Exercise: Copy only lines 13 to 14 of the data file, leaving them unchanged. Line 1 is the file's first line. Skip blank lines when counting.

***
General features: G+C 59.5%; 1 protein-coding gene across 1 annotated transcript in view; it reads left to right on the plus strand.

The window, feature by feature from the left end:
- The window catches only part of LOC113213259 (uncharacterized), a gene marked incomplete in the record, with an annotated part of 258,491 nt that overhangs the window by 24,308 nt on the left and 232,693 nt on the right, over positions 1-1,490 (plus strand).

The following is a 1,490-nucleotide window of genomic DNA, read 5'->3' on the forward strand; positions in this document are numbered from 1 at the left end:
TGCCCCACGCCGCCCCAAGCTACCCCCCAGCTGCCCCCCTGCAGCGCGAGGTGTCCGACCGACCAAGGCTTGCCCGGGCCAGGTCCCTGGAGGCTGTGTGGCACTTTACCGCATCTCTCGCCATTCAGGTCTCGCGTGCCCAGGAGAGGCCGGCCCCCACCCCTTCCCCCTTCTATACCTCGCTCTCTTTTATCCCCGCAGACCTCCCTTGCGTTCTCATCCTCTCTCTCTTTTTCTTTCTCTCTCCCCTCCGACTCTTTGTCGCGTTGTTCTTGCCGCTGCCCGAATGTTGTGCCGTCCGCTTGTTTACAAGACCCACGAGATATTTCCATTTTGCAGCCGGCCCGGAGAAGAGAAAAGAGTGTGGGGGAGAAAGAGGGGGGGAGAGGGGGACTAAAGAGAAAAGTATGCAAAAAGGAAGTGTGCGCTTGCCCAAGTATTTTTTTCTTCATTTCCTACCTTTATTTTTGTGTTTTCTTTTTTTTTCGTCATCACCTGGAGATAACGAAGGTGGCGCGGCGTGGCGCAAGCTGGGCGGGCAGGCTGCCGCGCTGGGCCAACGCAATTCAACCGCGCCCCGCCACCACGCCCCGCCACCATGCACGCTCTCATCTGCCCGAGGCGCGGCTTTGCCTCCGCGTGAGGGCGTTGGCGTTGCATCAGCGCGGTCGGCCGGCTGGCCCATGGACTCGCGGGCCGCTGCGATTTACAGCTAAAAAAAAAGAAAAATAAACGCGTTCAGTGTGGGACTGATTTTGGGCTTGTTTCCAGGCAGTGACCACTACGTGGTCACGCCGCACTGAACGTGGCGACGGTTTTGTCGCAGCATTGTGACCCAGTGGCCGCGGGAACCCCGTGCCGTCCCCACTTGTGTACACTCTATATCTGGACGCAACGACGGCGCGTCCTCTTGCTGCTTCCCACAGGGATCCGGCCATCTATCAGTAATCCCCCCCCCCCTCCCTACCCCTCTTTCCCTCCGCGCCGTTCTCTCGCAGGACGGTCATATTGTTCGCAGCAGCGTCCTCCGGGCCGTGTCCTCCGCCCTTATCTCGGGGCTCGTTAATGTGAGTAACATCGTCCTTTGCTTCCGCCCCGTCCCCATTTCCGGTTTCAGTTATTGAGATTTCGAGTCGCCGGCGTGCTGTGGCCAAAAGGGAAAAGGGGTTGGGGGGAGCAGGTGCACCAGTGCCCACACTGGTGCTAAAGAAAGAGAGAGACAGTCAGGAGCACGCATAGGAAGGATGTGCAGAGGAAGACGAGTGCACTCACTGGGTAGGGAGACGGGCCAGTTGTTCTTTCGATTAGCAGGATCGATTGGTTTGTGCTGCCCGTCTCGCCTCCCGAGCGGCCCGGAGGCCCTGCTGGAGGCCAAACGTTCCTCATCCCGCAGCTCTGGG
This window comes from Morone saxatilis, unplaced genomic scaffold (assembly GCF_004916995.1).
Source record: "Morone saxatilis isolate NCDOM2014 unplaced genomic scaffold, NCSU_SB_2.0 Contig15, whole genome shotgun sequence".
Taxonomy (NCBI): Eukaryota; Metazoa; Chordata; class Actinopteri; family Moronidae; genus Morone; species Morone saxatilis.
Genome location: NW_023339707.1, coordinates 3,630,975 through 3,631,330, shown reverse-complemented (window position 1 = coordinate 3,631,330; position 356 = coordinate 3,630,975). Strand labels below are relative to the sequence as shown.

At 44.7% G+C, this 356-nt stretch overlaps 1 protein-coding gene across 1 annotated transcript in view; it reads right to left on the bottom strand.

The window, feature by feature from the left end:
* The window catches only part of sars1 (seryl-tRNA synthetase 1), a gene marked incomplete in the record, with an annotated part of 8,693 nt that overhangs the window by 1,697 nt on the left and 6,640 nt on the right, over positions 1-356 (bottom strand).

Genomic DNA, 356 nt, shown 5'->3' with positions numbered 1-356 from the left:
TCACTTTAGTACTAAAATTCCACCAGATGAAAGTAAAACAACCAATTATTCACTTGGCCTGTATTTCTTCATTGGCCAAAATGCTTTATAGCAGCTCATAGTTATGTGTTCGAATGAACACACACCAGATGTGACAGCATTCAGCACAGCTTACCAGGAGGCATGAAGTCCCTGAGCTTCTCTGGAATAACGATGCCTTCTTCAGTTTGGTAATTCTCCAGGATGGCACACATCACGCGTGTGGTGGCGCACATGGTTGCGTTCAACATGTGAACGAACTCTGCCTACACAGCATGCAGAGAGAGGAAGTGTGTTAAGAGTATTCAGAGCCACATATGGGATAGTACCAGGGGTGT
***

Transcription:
Genomic DNA, 356 nt, shown 5'->3' with positions numbered 1-356 from the left:
TCACTTTAGTACTAAAATTCCACCAGATGAAAGTAAAACAACCAATTATTCACTTGGCCTGTATTTCTTCATTGGCCAAAATGCTTTATAGCAGCTCATAGTTATGTGTTCGAATGAACACACACCAGATGTGACAGCATTCAGCACAGCTTACCAGGAGGCATGAAGTCCCTGAGCTTCTCTGGAATAACGATGCCTTCTTCAGTTTGGTAATTCTCCAGGATGGCACACATCACGCGTGTGGTGGCGCACATGGTTGCGTTCAACATGTGAACGAACTCTGCCTACACAGCATGCAGAGAGAGGAAGTGTGTTAAGAGTATTCAGAGCCACATATGGGATAGTACCAGGGGTGT